Writing a C/C++ extension for Python code

Kamil Rzechowski

19 Dec 2023.3 minutes read

Writing a C/C++ extension for Python code webp image

There are a few reasons why you would like to write a C/C++ extension for your Python code. The extension can implement new built-in object types, do system calls, or call C/C++ library functions. As the ML engineer, you would most likely use the last functionality to speed up your algorithms. Most of the commonly used algorithms are already implemented in the form of highly optimized libraries like OpenCV, SciPy, Skimage, Numpy, or Pandas, so there is no need to write your own extensions. However, especially in the field of computer vision, you may encounter obstacles that can be overcome with a C/C++ extension. In my work, I had to use a flood-filling algorithm to segment 3D volumes. Skimage offers a flood-filling algorithm. However, there is no space for customization. My custom Python flood-filling algorithm was extremely slow. Therefore, I decided to write my own Python extension in C. The C algorithm was 100 times faster than the Python equivalent. Pretty impressive.

There are many approaches for integrating C/C++ code and Python:

I will briefly go through selected approaches and show how the binding between C/C++ and Python can be created.


Ctypes is the simplest solution - great if you want to send a matrix to C, do heavy calculations, and get results back. The main drawback is that c_types supports only C, so if you would like to use C++, you need to do the C bridge to C++ or go for other solutions.

Ctypes should be used for small extensions only.

Create ctypes_example.cfile:

Create makefile:

Run make in terminal. It will create file in a current directory.


And run the Python file. A simple Numpy array editing script is ready.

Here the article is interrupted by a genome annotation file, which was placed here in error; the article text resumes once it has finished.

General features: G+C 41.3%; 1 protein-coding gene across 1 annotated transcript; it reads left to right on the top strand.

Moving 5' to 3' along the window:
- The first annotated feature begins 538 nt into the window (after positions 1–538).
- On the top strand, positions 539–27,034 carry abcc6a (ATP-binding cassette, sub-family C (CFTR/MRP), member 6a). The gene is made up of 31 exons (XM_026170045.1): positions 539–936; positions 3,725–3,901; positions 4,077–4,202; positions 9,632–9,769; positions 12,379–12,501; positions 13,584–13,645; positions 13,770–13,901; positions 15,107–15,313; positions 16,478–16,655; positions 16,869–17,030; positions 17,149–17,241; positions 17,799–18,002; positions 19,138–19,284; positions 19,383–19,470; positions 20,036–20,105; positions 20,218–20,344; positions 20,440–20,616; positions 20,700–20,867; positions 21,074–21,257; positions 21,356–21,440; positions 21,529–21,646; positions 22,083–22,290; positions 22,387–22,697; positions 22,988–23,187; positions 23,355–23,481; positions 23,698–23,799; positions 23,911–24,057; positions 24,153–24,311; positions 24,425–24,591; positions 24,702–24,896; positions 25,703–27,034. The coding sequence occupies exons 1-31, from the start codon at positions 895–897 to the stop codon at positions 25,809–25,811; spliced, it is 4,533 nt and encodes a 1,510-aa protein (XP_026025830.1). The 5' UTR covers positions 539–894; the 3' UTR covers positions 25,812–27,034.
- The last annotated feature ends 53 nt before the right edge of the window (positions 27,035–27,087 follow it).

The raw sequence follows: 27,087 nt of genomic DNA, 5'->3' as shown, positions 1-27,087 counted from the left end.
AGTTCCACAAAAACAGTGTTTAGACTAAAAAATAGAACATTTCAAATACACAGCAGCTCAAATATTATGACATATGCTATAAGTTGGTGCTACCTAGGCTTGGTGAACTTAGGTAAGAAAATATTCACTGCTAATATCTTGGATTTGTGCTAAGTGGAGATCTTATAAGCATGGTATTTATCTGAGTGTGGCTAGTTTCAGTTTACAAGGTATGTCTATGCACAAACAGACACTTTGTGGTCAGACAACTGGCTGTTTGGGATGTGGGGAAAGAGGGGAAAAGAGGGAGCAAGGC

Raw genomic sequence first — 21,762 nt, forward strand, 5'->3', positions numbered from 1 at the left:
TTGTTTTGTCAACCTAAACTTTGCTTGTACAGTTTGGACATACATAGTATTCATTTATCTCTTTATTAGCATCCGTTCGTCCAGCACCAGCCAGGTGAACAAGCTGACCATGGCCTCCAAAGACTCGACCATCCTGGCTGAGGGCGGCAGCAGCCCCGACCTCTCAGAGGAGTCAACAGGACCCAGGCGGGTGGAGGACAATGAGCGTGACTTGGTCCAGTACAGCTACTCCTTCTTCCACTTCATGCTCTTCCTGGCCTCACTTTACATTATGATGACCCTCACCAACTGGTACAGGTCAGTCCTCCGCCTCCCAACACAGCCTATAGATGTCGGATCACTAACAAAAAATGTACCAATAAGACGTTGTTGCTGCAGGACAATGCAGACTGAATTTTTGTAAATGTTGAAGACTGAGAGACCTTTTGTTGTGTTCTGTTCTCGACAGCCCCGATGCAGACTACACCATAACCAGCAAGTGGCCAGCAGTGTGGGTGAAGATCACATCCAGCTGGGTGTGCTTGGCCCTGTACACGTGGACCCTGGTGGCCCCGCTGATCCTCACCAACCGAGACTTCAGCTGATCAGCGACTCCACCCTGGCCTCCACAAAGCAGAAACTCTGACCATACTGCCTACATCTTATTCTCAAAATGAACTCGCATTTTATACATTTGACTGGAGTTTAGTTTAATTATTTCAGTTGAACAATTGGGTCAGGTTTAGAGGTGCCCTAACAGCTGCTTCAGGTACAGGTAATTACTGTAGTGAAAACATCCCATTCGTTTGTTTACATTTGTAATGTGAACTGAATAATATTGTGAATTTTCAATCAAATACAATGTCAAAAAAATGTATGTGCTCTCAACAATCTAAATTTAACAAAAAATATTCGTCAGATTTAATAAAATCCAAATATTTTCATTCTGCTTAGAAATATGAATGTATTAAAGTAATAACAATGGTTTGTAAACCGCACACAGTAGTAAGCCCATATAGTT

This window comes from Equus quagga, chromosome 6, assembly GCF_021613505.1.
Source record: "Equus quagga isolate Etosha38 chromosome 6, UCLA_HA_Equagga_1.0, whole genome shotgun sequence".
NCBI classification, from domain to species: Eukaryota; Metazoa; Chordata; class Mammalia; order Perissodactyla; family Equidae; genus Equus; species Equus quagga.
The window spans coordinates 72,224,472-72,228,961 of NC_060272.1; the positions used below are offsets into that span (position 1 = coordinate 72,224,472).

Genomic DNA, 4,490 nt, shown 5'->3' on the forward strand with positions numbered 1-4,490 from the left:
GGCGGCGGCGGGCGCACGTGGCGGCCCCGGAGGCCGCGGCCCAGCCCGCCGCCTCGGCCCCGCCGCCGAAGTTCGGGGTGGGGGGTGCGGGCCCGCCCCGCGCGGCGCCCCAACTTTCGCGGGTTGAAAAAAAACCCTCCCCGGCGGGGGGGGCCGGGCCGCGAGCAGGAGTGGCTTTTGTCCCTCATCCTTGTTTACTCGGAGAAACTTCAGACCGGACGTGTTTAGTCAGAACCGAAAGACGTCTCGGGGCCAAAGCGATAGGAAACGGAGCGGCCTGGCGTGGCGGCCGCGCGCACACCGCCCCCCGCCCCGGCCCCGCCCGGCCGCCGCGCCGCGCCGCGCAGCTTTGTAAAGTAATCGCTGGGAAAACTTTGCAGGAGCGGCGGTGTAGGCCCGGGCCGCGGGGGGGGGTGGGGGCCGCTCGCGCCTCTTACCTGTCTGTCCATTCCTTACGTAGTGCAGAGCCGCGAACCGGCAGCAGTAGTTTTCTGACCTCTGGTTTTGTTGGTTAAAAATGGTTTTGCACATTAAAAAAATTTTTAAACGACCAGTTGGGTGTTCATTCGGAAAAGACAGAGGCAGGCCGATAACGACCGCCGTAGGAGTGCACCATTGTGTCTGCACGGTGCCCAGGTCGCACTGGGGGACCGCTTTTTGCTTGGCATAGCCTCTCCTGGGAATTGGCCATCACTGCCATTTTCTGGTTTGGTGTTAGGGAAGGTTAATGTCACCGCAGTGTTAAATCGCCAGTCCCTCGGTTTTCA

Python C API

This is the curretly Python-recommended way of writing C and C++ extensions. Alternatively, Cython can be used, which is something between Python and C. Cython is great for the speed of code writing. There is definitely less code needed in Cython to get things done, than in C. However, it comes with the speed trade-off. It is often hard to match the C code speed in Cython.

To write the Python C API extension, create the py_objects.c file:

Compile the C code with following command:

Finally create the python file

Boost Python

Boost gives a very C++-like interface between C++ and Python. It provides a direct bridge between std::vector<>, std::map<>, and lists and dictionaries in Python. Moreover, C++ code automatically shares reference counts in smart pointers with Python reference counts and allows C++ virtual methods to be overridden by Python classes.

Boost on Linux can be installed using the:

sudo apt-get install libboost-all-dev -lboost_python3 -lboost_numpy3

Create boost_python.cpp:

Create makefile:






matching the system python version and usually located by default in

_usr/lib_ and _-I/home/<user>/anaconda3/envs/sample_env/include/python3.10,_

is the path to the python include directory.


And run the Python file. A simple Numpy array editing script is ready. The benefit of using Boost is that we operate in C++ in a very natural way.

Replacing makefile with

When we create a Python project, we don’t want to bother with manual C code compilation. The makefile can be replaced with well known Python script.

Further, we just need to install the file. We can wrap the building and extension code testing in a short makefile file as presented below:


In the article, I presented motivations and a few examples of C/C++ extension integration with the Python code. If you have a small function to do the heavy calculations, the easiest way is to go for Ctypes. Usually, the pythonic way of writing the extension is to use Python C API or Cython. Cython is fast to write in, but might not match the C code performance. Python C API gives the best speed but requires more code to be written. Last the boost provides very C++-like integration with the Python code. It supports virtual methods overriding by Python classes, a direct bridge between Python lists and C++ vectors, and more. Each use case should be individually treated and the best method chosen.

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